Chapter 4 Section 3

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Chapter 4 Section 3 . How much gas is produced?. Date: HW: CTG p. 285 # 3 -8. Do Now: WDYS, WDYT p. 274 Agenda: WDYS, WDYT Investigate: part A. Stoichiometry ( def ). The study of the relationships or ratios between two or more substances undergoing a physical or chemical change.

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Chapter 4 Section 3

How much gas is produced?

Date:HW: CTG p. 285 # 3-8

Do Now:

WDYS, WDYT p. 274

Agenda:

WDYS, WDYT

Investigate: part A

Stoichiometry (def)
• The study of the relationships or ratios between two or more substances undergoing a physical or chemical change
Investigate, Part A
• Grab a bag of pennies from the teacher—do no open the bag of pennies!
• You will also get a penny—don’t lose this.
• The scales are around the room.

Do Now

I give you a bag of M&M’s. Knowing what you know in class, you weigh the bag with the M&M’s and it comes out to be about 350g. You then weigh one M&M and it comes out to be 0.75g. You then eat the M&M’s and you find that the bag itself weights about 1.3g.

• How many M&M’s were there?
Investigate Part A
• For number 2a, find the rule
Investigate Part A
• For number 3, read through the paragraphs and answer letter a
• Once completed, complete number 4
4/16/12 Warm Up

I have a bag of peanuts that weighs 70000g. If I weigh one peanut and it is 0.6g, how many peanuts do I have? (The bag weighs 25g)

What are some examples…
• Write out a domino for the following conversions:
• 1 day = 24 hours
• 1 hour = 60 minutes
• 1 g of water = 1mL of water

(remember to include units!)

The mole…
• The mass of one atom is too small to measure
• So we use one mole of atoms to make a calculation
• 1 atom of H = 1 amu
• 1 mole of H = 1 g
Investigation
• Answer 7 a-d knowing what we just went through.
• When finished, make DOMINOES for each of them.
Investigate Part A
• When you have a molecule, you must find all the individual components….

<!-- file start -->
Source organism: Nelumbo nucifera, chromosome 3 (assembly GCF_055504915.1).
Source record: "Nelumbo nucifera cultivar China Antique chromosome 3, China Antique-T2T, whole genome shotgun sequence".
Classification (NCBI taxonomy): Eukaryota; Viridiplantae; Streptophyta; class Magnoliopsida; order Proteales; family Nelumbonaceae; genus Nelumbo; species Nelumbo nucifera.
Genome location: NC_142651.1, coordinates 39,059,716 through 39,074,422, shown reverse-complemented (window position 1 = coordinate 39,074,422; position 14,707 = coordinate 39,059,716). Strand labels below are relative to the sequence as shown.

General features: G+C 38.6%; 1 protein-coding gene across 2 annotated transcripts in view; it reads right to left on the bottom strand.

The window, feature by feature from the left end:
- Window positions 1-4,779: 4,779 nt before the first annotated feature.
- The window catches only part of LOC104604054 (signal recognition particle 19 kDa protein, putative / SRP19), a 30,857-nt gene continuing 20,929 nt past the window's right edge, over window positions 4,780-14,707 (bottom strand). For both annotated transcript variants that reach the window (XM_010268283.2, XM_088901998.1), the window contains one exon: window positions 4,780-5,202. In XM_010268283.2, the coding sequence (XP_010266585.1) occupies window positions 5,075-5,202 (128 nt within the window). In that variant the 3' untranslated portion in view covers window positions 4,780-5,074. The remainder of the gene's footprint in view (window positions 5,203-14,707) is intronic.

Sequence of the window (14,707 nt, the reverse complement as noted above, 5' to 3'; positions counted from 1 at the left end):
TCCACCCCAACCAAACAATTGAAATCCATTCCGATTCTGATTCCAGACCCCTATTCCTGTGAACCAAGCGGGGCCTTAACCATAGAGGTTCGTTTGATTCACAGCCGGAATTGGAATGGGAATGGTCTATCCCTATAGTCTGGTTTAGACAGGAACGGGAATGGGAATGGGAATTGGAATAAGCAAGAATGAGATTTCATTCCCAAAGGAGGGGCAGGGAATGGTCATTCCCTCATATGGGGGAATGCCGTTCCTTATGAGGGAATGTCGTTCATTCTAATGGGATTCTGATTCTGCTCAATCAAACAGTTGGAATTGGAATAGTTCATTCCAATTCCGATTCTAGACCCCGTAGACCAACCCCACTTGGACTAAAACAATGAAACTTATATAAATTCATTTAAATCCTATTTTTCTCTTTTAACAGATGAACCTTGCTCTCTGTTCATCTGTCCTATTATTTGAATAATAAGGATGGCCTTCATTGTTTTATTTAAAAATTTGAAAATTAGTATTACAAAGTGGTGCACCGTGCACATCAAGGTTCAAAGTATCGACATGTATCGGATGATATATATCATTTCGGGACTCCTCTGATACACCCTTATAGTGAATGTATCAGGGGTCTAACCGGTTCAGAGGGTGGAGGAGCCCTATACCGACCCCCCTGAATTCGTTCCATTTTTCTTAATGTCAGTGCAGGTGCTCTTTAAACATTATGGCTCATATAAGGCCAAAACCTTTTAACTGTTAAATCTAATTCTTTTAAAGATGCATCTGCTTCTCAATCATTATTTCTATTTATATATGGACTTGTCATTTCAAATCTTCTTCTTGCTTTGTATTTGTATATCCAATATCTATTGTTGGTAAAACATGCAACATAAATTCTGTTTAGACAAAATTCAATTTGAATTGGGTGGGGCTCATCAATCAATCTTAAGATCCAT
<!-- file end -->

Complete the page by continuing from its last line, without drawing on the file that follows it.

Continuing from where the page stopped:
H2O

• 2 atoms of Hydrogen
• 1 atom of Oxygen
Investigate, Part A
• Complete number 8 on p. 276 (you have 5 minutes)
Investigate, Part A
• When you have a molecule, you must add up all the individual components to find the mass:

H2O = 18 amus

• 2 atoms of Hydrogen (1 amu each, so 2 amus)
• 1 atom of Oxygen (16 amu each, so 16 amu)
Investigate, Part A
• Complete number 9 on p. 276
4/17/12 Warm Up

For the next few problems, use CaCO3

• How much of each individual atom is present in the molecule?
• How much does one mole of this compound weigh?
Investigation, Part A
• Do number 10 a-c on p. 276.
Investigate, Part A

Complete 11 b-d (looks similar to what you see)

Only use the dominoes from the previous problem!

Investigate, Part B

2AgNO3 + CaCl2 2AgCl + Ca(NO3)2

Investigate, Part B

2AgNO3 + CaCl2 2AgCl + Ca(NO3)2

If I have 5 moles CaCl2 How many moles of AgCl do I have?

If I have 5 moles AgNO3 How many moles Ca(NO3)2 do I have?

Investigate, Part B
• You have 5 minutes to answer 1 a-d
• Remember, make dominoes like the one on the last slide!
3/18/12 Warm Up

If I have 3 moles of NaNO3, how many grams are present?

If I have 38g of NaNO3, how many moles are present?

Use the following equation to solve the problem:

Ba(NO3)2 + 2AgCl  BaCl2 + 2AgNO3

If I have 3 moles of Ba(NO3)2, How many moles of AgNO3 are produced?

4/23/12 Warm Up

For the next few problems, use the equation below:

2KClO3 2KCl + 3O2

If I react 4 moles of KClO3, how many moles of KCl will I get as a product?

How many moles of O2 will I then get?

Investigate, Part C
• Read aloud number 1 on p. 277
• You can use dominoes to calculate the amount of gas!
Examples
• 1a: How many liters will 4 moles of hydrogen gas occupy?
• 1b: If an oxygen balloon fills 11.2L, how many moles of O2 are in it?
• Complete 1c on your own!
Investigate, Part C
• Read aloud and complete number 3 together.
1) Simple One-Step Problems:

If I have 7 g of H2O, how many moles do I have?

1) Simple One-Step Problems:

If I have 7 moles of CaCO3, how many grams do I have?

1) Simple One-Step Problems:

If I have 7 moles of H2O (g), how many Liters do I have?

2) (more) Complex Multistep Problems

In the following reaction:

2H2 + O22 H2O

1) If I start out with 8 g of H2, how many moles of H2O do I end up with?

2) How many g of H2O

2) (more) Complex Multistep Problems

In the following reaction:

2 Na (s) + Cl2(g) 2 NaCl (s)

1) If I start out with 8 g of Na, how many moles of Cl2 do I end up with?

2) How many g of NaCl?

Summary
• Essential Questions, p. 283

--How do you know?

--Why do you believe

--Why should you care